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    « Reply #17 on: September 18, 2010, 05:13:43 PM »


    Wasn't Pope Honorius anathematized regardless?
    Yes.
    Here is an article which gives a Roman Catholic point of view on the incident involving Honorius I.
     http://www.catholicculture.org/culture/library/view.cfm?id=3301&CFID=50970295&CFTOKEN=27205757

    Good article. So the belief is that Pope Honorius was not a heretic but was anathematized for not doing enough to stop a heresy. That is good to know, but now the concept is even stranger.

    If unity with the Pope is a requirement to Catholicism then how could a council anathematize him for failing to teach?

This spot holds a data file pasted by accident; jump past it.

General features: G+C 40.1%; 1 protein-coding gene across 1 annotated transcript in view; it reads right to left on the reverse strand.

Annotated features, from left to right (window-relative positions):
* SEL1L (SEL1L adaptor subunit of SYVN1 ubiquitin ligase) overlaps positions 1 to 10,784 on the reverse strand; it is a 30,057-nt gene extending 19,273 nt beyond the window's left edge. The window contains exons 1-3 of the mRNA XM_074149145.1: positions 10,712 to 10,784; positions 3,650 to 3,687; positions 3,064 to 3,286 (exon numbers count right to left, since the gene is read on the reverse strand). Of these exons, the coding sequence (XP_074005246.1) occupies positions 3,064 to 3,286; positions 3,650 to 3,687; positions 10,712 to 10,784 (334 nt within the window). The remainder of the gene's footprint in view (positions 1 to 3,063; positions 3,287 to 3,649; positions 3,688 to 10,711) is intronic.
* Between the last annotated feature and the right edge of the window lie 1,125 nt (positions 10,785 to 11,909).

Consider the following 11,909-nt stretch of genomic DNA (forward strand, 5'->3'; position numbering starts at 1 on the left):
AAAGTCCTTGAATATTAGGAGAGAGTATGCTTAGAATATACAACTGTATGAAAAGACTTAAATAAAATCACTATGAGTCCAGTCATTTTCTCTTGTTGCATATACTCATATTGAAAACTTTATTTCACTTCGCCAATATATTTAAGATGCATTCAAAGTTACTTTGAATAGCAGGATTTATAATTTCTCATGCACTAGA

I hope to pursue this on the new thread "Honorius and Pastor Aeternus"
    http://www.orthodoxchristianity.net/forum/index.php/topic,29951.msg473258/topicseen.html#msg473258
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    « Reply #18 on: September 18, 2010, 10:55:40 PM »

    Papist,
    Wasn't Pope Honorius anathematized regardless? Hypothetically speaking, if Pope Benedict did become a heretic, who would claim as much and who would remove him from office? Would a council have to be called? Who would call it? Would the Cardinals just choose a new Pope?
    I honestly don't know. Since no Pope has actually ever been a heretic, then I don't know what the proper actions would be. It seems to me that the Cardinals would just have to elect a new one. Then you would have a real Pope, and if the heretic chose not to step down, there would also be an antipope.
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    « Reply #19 on: September 18, 2010, 10:56:26 PM »